Tick-Repellent Clothing: How Laundry Suds Affect Your Permethrin-Treated Duds
By Neeta Connally, Ph.D.
In recent years, clothing that has been factory-impregnated with the pesticide permethrin has become readily available for hikers, gardeners, outdoor enthusiasts, and even children, as a retail product for deterring many types of arthropods, including human-biting ticks. A recent study by researchers at the U.S. Centers for Disease Control and Prevention (CDC) demonstrated that factory-treated permethrin clothing was quite effective at repelling and incapacitating several species of ticks, including the primary Lyme disease vector, Ixodes scapularis (the blacklegged tick).
In that study, however, the clothing tested had not been worn or laundered. In fact, despite a growing body of evidence that factory-treated permethrin-treated clothing is effective for repelling ticks, studies showing what happens when ticks are exposed to treated clothing that has been worn, washed, and dried, have been scarce in the literature. So, my colleagues and I at Western Connecticut State University, Colorado State University, and the CDC set out to investigate this further.
In our study, published Monday in the Journal of Medical Entomology, four human subjects conducted outdoor activities while wearing factory-treated permethrin-impregnated clothing. Each subject wore a long-sleeved cotton shirt, cotton work pants, cotton/synthetic-blend socks, and canvas high-top sneakers, all factory-impregnated with permethrin by the Insect Shield company in Greensboro, North Carolina. The subjects wore the treated clothing for two days per week for eight weeks, and all clothing items except shoes were laundered after each day of wear (16 times total). After eight weeks, we conducted laboratory bioassays to assess the contact irritancy (i.e., repellent effect) and toxicity of the clothing, and snips of the clothing were sent to the Colorado State University Proteomics and Metabolomics Facility to assess permethrin concentration.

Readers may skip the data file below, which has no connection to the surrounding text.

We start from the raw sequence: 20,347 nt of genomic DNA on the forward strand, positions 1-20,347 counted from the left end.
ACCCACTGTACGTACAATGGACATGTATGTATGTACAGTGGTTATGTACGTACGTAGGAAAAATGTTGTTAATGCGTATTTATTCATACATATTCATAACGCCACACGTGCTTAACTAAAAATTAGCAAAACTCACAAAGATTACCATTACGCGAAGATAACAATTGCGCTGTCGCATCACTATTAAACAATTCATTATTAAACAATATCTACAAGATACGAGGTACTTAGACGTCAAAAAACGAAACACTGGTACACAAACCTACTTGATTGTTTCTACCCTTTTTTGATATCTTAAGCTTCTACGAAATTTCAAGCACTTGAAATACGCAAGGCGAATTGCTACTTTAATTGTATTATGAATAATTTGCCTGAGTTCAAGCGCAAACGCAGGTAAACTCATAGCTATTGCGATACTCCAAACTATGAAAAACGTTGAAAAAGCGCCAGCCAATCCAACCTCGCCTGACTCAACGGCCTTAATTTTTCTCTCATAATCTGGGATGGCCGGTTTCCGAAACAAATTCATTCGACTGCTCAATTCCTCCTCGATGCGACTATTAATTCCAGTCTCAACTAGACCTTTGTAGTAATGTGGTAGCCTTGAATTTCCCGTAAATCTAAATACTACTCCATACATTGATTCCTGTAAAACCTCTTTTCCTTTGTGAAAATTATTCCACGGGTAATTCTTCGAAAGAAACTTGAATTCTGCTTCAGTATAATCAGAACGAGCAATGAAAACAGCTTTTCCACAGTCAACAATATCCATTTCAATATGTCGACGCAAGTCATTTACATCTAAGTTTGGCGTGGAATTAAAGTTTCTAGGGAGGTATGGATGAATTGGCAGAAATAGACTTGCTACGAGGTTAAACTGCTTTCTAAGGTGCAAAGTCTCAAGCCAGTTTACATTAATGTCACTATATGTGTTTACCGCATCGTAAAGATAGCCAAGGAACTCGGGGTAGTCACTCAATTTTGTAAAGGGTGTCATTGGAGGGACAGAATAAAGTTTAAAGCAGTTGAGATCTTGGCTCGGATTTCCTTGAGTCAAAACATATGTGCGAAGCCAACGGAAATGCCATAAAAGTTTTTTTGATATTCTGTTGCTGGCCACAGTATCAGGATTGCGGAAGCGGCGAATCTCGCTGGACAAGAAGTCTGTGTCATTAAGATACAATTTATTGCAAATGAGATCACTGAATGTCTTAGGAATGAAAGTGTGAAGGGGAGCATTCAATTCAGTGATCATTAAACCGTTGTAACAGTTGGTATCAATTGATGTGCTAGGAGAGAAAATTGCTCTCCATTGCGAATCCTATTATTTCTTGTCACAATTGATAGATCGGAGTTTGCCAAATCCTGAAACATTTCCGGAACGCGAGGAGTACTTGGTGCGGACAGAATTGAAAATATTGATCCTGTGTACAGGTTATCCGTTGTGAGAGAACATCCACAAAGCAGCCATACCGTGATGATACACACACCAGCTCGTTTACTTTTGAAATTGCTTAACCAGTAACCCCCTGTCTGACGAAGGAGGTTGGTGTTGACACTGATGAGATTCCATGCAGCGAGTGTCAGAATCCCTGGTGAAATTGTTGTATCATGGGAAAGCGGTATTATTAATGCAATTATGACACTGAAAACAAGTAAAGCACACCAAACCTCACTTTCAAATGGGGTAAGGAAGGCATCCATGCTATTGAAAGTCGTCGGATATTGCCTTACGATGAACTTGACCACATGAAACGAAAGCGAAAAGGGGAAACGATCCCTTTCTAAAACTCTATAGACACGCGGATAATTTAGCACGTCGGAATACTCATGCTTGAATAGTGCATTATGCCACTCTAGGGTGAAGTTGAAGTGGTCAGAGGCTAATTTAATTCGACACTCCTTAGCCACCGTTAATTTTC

The lab bioassays followed a model we developed a couple years ago, one of which involves placing ticks on a segment of the tested fabric, held at a 45-degree angle, and observing the ticks’ behavior, such as the “hot-foot” effect, in which they actively try to remove themselves from the permethrin-treated fabric. A second bioassay was also used, in which ticks were forced to contact the treated fabric on a horizontal surface for a predetermined time period, and later observed at two time points for signs of normal movement. We compared tick bioassay results and permethrin concentration of laundered and worn clothing to pristine treated clothing (not worn or washed), washed but unworn clothing, and untreated fabric.
Here is what we found:
- There was a large reduction in permethrin concentration, ranging from 50-90 percent, in clothing items laundered 16 times over the eight-week period.
- Treated shoes that were worn but not laundered retained permethrin concentration comparable to that of the pristine treated shoes.
- Washed/dried and worn clothing was less repellent and less toxic to ticks overall when compared to pristine treated clothing.
- Nonetheless, washed/dried and worn treated clothing items still outperformed untreated control fabric: between 31-67 percent of ticks displayed normal movement one hour after contact with washed and worn treated fabric compared with 90-100 percent displaying normal movement after contact with untreated control fabric.
We sought to evaluate the impact of laundering and wearing permethrin-treated clothing on its contact irritancy and toxicity to blacklegged ticks. What we found was that washed and worn clothes are less effective at knocking down ticks than pristine treated clothes, but washed and worn permethrin-treated clothes were still more effective than untreated clothes.
If we want to understand whether wearing retail tick-repellent clothing is truly protective against tick-borne diseases, then prospective human-intervention studies are needed. For now, the results of our study suggest that wearing factory-impregnated permethrin-treated clothing, including clothing that has been worn and laundered several times, has the potential to offer some protection against tick bites in a real-world scenario.
Neeta Connally, Ph.D., is a medical entomologist and associate professor of biology at Western Connecticut State University in Danbury, Connecticut, where she oversees the WCSU Tickborne Disease Prevention Laboratory. Email: firstname.lastname@example.org